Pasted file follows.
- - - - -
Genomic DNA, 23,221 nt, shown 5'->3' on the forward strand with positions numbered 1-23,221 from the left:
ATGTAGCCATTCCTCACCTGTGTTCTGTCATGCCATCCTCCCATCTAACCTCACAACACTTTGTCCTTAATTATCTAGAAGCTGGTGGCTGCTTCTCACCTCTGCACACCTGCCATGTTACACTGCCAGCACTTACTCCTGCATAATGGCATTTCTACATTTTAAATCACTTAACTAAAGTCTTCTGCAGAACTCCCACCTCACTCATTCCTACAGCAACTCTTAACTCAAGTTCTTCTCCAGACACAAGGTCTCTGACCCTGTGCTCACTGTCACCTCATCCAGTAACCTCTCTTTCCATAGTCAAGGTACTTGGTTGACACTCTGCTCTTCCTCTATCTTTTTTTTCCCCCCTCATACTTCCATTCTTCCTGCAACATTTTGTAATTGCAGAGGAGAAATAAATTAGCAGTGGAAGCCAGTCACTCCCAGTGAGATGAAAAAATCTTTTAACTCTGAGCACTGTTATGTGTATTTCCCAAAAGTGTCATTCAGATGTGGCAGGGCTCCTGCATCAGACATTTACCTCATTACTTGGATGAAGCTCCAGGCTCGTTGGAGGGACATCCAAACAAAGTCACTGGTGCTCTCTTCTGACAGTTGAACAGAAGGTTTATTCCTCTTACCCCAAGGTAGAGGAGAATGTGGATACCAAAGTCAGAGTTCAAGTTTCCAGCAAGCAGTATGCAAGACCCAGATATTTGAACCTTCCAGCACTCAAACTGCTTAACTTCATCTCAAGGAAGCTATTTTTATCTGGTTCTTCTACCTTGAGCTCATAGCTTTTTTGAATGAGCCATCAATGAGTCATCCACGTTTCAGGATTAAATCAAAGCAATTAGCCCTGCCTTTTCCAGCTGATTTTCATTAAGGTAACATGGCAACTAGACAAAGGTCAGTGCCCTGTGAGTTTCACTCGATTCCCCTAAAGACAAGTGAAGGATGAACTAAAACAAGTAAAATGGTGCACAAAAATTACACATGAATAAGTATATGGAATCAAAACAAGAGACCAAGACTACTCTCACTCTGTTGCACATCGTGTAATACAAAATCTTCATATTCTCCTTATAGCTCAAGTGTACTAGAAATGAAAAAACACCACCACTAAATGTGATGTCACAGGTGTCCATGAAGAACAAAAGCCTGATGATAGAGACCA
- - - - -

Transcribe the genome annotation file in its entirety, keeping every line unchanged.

Genomic DNA, 23,221 nt, shown 5'->3' on the forward strand with positions numbered 1-23,221 from the left:
ATGTAGCCATTCCTCACCTGTGTTCTGTCATGCCATCCTCCCATCTAACCTCACAACACTTTGTCCTTAATTATCTAGAAGCTGGTGGCTGCTTCTCACCTCTGCACACCTGCCATGTTACACTGCCAGCACTTACTCCTGCATAATGGCATTTCTACATTTTAAATCACTTAACTAAAGTCTTCTGCAGAACTCCCACCTCACTCATTCCTACAGCAACTCTTAACTCAAGTTCTTCTCCAGACACAAGGTCTCTGACCCTGTGCTCACTGTCACCTCATCCAGTAACCTCTCTTTCCATAGTCAAGGTACTTGGTTGACACTCTGCTCTTCCTCTATCTTTTTTTTCCCCCCTCATACTTCCATTCTTCCTGCAACATTTTGTAATTGCAGAGGAGAAATAAATTAGCAGTGGAAGCCAGTCACTCCCAGTGAGATGAAAAAATCTTTTAACTCTGAGCACTGTTATGTGTATTTCCCAAAAGTGTCATTCAGATGTGGCAGGGCTCCTGCATCAGACATTTACCTCATTACTTGGATGAAGCTCCAGGCTCGTTGGAGGGACATCCAAACAAAGTCACTGGTGCTCTCTTCTGACAGTTGAACAGAAGGTTTATTCCTCTTACCCCAAGGTAGAGGAGAATGTGGATACCAAAGTCAGAGTTCAAGTTTCCAGCAAGCAGTATGCAAGACCCAGATATTTGAACCTTCCAGCACTCAAACTGCTTAACTTCATCTCAAGGAAGCTATTTTTATCTGGTTCTTCTACCTTGAGCTCATAGCTTTTTTGAATGAGCCATCAATGAGTCATCCACGTTTCAGGATTAAATCAAAGCAATTAGCCCTGCCTTTTCCAGCTGATTTTCATTAAGGTAACATGGCAACTAGACAAAGGTCAGTGCCCTGTGAGTTTCACTCGATTCCCCTAAAGACAAGTGAAGGATGAACTAAAACAAGTAAAATGGTGCACAAAAATTACACATGAATAAGTATATGGAATCAAAACAAGAGACCAAGACTACTCTCACTCTGTTGCACATCGTGTAATACAAAATCTTCATATTCTCCTTATAGCTCAAGTGTACTAGAAATGAAAAAACACCACCACTAAATGTGATGTCACAGGTGTCCATGAAGAACAAAAGCCTGATGATAGAGACCA